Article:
American Journalism Project will work collaboratively to catalyze a new generation of civic news organizations
Houston — Arnold Ventures, the nation’s eighth-largest philanthropy, has announced its financial support for the American Journalism Project (AJP), a new initiative designed to reinvigorate mission-driven local news. Founded by Elizabeth Green and John Thornton (founders of Chalkbeat and The Texas Tribune, respectively), the American Journalism Project is the first venture philanthropy organization dedicated to strengthening an ecosystem of civic news organizations that believe local journalism a public good.
“Recognizing the value of a strong and independent press is a trait that goes back to the earliest days of our country,” says Jeff Cohen, executive vice president of communications at Arnold Ventures. “Media outlets help us hold our elected officials to account, share ideas and opinions with one another, and they collectively enhance our overall level of understanding of people, backgrounds, and cultures.”
The organization will support existing and emerging news organizations with grants and hands-on support to ensure their long-term sustainability through diverse revenue generation and modern technology operations. With these investments, the American Journalism Project will help transition these organizations from primarily grant-funded newsrooms into integrated nonprofit media organizations and catalyze a step-function increase in journalism philanthropy.
The organization recently announced its official launch with $42 million in lead funding commitments, a Board of Directors, and its first three hires. Arnold Ventures is joining the Knight Foundation, Emerson Collective, Craig Newmark Philanthropies, the Facebook Journalism Project, and philanthropist Christopher Buck as “lead supporters” of AJP.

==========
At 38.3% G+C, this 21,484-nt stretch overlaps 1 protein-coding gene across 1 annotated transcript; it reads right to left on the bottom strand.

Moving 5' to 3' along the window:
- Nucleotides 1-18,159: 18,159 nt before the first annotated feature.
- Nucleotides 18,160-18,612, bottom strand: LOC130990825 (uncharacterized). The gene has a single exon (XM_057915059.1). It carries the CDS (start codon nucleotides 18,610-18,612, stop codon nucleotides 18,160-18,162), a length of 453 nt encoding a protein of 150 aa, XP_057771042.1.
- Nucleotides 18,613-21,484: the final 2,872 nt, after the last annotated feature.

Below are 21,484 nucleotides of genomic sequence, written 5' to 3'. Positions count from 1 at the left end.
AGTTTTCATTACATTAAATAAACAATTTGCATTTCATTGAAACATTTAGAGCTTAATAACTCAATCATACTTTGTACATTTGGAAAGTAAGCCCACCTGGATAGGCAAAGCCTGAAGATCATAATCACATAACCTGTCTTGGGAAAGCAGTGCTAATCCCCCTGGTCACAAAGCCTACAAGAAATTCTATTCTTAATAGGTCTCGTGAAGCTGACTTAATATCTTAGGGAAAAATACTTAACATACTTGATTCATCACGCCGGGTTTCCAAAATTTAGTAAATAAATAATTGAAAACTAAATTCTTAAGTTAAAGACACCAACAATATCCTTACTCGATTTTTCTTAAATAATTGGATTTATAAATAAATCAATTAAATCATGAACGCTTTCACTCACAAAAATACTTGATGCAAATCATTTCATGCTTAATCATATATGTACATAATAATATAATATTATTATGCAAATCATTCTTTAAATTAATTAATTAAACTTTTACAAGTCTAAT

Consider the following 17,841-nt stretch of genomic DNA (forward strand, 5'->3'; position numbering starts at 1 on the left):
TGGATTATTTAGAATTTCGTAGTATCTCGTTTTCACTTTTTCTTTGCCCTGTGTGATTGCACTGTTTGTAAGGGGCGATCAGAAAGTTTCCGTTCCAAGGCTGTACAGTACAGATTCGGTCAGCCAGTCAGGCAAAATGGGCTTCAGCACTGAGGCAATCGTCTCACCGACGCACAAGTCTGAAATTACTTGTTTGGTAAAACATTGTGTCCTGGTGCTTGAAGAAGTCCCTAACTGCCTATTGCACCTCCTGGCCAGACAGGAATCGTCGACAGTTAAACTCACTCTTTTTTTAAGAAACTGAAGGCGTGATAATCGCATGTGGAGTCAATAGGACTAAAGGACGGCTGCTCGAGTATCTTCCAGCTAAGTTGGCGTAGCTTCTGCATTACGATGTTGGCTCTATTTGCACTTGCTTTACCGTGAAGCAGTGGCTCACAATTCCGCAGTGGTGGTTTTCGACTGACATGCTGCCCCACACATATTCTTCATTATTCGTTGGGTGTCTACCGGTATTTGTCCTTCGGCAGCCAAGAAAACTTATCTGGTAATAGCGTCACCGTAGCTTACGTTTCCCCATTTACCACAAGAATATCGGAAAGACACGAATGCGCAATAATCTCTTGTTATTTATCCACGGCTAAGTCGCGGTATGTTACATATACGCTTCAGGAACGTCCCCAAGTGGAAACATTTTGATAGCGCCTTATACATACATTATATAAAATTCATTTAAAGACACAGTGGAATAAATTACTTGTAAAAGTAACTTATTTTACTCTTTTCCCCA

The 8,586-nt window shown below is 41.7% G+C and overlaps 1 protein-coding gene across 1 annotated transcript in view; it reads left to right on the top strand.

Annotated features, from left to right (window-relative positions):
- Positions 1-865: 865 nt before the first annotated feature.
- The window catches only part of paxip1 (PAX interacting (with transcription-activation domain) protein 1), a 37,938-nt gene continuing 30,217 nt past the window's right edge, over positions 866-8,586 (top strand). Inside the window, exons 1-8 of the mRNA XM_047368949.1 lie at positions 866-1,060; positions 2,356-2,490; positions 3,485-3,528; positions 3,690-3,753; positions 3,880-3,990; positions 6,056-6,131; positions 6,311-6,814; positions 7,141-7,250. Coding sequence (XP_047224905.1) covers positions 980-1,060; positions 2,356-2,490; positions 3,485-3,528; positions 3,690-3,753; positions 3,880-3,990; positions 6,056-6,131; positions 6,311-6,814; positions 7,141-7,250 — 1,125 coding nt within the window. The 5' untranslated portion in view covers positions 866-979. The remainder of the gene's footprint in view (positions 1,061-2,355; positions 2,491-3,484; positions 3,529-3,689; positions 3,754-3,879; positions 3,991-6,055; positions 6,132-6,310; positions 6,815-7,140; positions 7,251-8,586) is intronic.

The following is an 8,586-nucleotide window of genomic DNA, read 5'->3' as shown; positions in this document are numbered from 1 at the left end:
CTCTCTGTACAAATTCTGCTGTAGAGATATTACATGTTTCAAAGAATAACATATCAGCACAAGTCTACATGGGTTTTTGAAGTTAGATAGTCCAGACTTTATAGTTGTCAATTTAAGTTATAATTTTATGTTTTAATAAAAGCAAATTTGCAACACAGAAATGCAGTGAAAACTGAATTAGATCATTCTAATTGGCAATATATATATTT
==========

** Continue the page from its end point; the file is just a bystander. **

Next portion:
“Local news coverage on topics of civic interest is a public good: vital to informed decision-making in a democracy, but no longer supported by the private market,” said Elizabeth Green, CEO and editor-in-chief of Chalkbeat and Board Chair of the American Journalism Project. “Plenty of journalists are ready to take on this challenge by developing creative new business models in the public interest. What’s been missing is the philanthropic capital to truly support them.”
Through the American Journalism Project, major funders are coming together to help build the philanthropic foundation for local news. Community and place-based foundations, major individual donors, and institutional funders will work collectively to scale best practices from across the news and nonprofit landscapes, institutionalize support for civic news organization leadership and ensure civic news organizations of all sizes and stages of development are supported in service to the public interest.
“News at the local level – the shortest distance between the news and the people – is where there is the most opportunity to rebuild the trust that has gone missing from our community dialogue. It’s where the American Journalism Project is focusing its efforts to restore local news availability, promote an expectation of reliability, and experiment both with uses of evolving technology and a range of revenue streams new to digital journalism,” said Alberto Ibargüen, Knight Foundation President.
Individuals and foundations interested in discussing a philanthropic contribution to the American Journalism Project are invited to contact Jason Alcorn at firstname.lastname@example.org or John Thornton at email@example.com. The American Journalism Project is a 501(c)3 charity and contributions are tax-deductible to the extent allowable by law.